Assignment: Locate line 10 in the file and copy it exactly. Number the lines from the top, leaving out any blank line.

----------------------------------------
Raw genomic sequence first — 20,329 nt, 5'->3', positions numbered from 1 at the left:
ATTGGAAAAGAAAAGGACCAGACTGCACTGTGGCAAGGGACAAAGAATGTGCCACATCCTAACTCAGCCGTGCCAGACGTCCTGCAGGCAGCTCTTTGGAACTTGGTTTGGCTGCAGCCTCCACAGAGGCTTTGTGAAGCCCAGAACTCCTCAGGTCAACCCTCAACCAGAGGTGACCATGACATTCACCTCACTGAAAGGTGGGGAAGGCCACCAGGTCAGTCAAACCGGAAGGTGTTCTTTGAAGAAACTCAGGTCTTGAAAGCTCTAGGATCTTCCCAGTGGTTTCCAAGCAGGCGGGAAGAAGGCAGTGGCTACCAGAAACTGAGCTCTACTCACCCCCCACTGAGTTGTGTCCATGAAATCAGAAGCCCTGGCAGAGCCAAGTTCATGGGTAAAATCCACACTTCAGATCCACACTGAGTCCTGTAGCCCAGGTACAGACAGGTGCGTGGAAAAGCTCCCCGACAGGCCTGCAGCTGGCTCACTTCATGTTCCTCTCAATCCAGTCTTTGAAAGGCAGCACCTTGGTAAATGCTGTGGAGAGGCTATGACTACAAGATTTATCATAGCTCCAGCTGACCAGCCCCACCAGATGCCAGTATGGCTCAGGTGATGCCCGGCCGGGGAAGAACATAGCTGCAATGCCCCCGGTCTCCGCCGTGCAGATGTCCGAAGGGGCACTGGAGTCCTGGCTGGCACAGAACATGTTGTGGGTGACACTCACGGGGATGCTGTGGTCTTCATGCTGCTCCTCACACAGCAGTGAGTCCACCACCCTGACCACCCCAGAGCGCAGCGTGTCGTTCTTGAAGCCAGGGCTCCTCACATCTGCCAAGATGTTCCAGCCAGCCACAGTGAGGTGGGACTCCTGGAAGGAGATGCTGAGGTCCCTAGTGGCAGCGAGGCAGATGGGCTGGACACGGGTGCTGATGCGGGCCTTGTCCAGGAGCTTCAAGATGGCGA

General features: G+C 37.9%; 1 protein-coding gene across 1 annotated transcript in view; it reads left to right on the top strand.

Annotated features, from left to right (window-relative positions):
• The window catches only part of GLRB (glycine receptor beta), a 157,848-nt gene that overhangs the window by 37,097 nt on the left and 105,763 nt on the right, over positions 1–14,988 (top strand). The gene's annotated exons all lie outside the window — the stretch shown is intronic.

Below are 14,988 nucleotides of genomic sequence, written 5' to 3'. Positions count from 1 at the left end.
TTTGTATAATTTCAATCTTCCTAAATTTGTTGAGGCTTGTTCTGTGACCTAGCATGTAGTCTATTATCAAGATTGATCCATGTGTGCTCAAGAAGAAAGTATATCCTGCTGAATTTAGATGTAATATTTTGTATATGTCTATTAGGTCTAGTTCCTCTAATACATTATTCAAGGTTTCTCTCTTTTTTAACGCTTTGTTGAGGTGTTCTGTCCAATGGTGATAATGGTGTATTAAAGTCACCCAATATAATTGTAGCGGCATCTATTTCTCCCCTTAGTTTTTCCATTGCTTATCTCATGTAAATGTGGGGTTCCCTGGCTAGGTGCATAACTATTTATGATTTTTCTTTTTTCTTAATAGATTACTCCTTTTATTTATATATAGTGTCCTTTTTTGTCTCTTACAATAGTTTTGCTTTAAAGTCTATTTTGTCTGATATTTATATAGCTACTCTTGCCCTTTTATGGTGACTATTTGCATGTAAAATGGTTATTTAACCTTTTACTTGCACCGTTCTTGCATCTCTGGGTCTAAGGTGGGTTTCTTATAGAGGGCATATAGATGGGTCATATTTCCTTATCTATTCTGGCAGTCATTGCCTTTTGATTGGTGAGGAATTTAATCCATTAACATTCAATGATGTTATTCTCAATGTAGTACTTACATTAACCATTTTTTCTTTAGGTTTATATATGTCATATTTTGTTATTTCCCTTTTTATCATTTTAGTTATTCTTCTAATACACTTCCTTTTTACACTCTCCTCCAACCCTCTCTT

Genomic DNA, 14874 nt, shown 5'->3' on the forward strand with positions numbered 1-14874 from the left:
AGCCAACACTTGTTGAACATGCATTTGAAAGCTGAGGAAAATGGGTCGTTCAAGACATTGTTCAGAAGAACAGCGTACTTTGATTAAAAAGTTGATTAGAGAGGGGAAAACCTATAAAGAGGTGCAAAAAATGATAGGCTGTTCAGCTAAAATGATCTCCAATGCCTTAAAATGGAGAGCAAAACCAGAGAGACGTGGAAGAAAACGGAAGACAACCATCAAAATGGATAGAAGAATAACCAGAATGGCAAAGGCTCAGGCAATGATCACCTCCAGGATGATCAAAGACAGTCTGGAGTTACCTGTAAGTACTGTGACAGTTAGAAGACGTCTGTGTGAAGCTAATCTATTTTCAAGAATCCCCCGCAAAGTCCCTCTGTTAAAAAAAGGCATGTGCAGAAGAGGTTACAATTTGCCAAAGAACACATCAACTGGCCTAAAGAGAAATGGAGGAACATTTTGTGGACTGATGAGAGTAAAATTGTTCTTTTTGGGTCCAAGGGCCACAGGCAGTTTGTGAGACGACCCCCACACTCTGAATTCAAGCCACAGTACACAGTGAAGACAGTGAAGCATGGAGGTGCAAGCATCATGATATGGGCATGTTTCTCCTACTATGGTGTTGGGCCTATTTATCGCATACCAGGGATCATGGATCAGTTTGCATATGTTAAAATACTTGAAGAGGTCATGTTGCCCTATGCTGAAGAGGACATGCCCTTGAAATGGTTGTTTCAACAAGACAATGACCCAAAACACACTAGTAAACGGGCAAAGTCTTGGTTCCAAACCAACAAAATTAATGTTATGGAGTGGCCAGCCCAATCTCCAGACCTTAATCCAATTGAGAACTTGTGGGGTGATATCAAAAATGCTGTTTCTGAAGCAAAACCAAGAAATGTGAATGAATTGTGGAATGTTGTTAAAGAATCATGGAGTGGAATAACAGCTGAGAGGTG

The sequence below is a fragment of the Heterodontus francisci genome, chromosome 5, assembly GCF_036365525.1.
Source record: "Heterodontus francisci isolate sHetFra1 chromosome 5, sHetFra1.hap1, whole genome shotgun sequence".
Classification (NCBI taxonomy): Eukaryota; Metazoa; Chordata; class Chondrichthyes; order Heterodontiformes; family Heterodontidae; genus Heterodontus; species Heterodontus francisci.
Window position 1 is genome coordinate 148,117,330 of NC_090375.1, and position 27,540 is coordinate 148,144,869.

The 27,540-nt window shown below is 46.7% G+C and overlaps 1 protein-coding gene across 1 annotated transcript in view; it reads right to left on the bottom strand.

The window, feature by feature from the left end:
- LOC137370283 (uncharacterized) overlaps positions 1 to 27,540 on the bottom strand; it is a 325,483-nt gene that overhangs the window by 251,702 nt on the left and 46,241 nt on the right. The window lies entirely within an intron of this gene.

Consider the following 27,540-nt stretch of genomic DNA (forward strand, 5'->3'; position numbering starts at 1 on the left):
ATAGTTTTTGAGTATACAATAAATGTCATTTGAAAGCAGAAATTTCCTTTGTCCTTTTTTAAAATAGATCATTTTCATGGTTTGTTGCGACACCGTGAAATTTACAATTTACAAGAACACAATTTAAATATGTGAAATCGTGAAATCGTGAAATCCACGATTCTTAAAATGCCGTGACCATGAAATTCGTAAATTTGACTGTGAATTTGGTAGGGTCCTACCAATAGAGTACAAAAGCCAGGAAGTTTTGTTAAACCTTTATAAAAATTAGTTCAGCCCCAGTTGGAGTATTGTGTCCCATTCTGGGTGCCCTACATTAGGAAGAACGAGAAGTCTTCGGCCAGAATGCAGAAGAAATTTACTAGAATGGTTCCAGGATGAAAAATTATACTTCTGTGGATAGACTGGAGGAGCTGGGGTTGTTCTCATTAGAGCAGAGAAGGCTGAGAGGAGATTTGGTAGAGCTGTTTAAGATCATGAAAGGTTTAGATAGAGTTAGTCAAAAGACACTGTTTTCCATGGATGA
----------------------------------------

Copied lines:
The sequence below is a fragment of the Heterodontus francisci genome, chromosome 5, assembly GCF_036365525.1.